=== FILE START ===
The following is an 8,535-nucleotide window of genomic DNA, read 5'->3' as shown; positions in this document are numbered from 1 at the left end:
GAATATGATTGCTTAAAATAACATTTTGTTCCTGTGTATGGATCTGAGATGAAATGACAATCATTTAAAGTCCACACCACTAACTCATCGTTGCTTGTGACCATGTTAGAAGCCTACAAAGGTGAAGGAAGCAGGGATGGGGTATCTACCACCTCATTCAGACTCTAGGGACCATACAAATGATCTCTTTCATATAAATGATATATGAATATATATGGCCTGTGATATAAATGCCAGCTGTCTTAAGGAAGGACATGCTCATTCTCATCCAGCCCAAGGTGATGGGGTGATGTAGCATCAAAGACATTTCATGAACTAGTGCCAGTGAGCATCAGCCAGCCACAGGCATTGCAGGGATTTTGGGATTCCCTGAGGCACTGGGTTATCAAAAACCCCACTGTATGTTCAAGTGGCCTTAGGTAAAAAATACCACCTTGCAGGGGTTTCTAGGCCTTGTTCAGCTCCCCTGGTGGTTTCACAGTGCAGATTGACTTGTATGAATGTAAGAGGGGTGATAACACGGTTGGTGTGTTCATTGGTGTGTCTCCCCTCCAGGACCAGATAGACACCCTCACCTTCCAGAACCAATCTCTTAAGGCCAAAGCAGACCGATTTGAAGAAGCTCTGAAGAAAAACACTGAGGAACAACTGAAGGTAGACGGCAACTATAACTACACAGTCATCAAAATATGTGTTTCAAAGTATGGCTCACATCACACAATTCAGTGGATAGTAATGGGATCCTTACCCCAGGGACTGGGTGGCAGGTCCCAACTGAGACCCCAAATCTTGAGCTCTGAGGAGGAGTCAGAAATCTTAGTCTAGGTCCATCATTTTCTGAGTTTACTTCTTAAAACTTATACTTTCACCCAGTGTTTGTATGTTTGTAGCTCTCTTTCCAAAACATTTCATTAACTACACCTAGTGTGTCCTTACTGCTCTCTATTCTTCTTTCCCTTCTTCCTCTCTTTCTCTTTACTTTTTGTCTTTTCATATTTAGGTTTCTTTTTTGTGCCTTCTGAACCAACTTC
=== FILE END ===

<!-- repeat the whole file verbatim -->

The following is an 8,535-nucleotide window of genomic DNA, read 5'->3' as shown; positions in this document are numbered from 1 at the left end:
GAATATGATTGCTTAAAATAACATTTTGTTCCTGTGTATGGATCTGAGATGAAATGACAATCATTTAAAGTCCACACCACTAACTCATCGTTGCTTGTGACCATGTTAGAAGCCTACAAAGGTGAAGGAAGCAGGGATGGGGTATCTACCACCTCATTCAGACTCTAGGGACCATACAAATGATCTCTTTCATATAAATGATATATGAATATATATGGCCTGTGATATAAATGCCAGCTGTCTTAAGGAAGGACATGCTCATTCTCATCCAGCCCAAGGTGATGGGGTGATGTAGCATCAAAGACATTTCATGAACTAGTGCCAGTGAGCATCAGCCAGCCACAGGCATTGCAGGGATTTTGGGATTCCCTGAGGCACTGGGTTATCAAAAACCCCACTGTATGTTCAAGTGGCCTTAGGTAAAAAATACCACCTTGCAGGGGTTTCTAGGCCTTGTTCAGCTCCCCTGGTGGTTTCACAGTGCAGATTGACTTGTATGAATGTAAGAGGGGTGATAACACGGTTGGTGTGTTCATTGGTGTGTCTCCCCTCCAGGACCAGATAGACACCCTCACCTTCCAGAACCAATCTCTTAAGGCCAAAGCAGACCGATTTGAAGAAGCTCTGAAGAAAAACACTGAGGAACAACTGAAGGTAGACGGCAACTATAACTACACAGTCATCAAAATATGTGTTTCAAAGTATGGCTCACATCACACAATTCAGTGGATAGTAATGGGATCCTTACCCCAGGGACTGGGTGGCAGGTCCCAACTGAGACCCCAAATCTTGAGCTCTGAGGAGGAGTCAGAAATCTTAGTCTAGGTCCATCATTTTCTGAGTTTACTTCTTAAAACTTATACTTTCACCCAGTGTTTGTATGTTTGTAGCTCTCTTTCCAAAACATTTCATTAACTACACCTAGTGTGTCCTTACTGCTCTCTATTCTTCTTTCCCTTCTTCCTCTCTTTCTCTTTACTTTTTGTCTTTTCATATTTAGGTTTCTTTTTTGTGCCTTCTGAACCAACTTC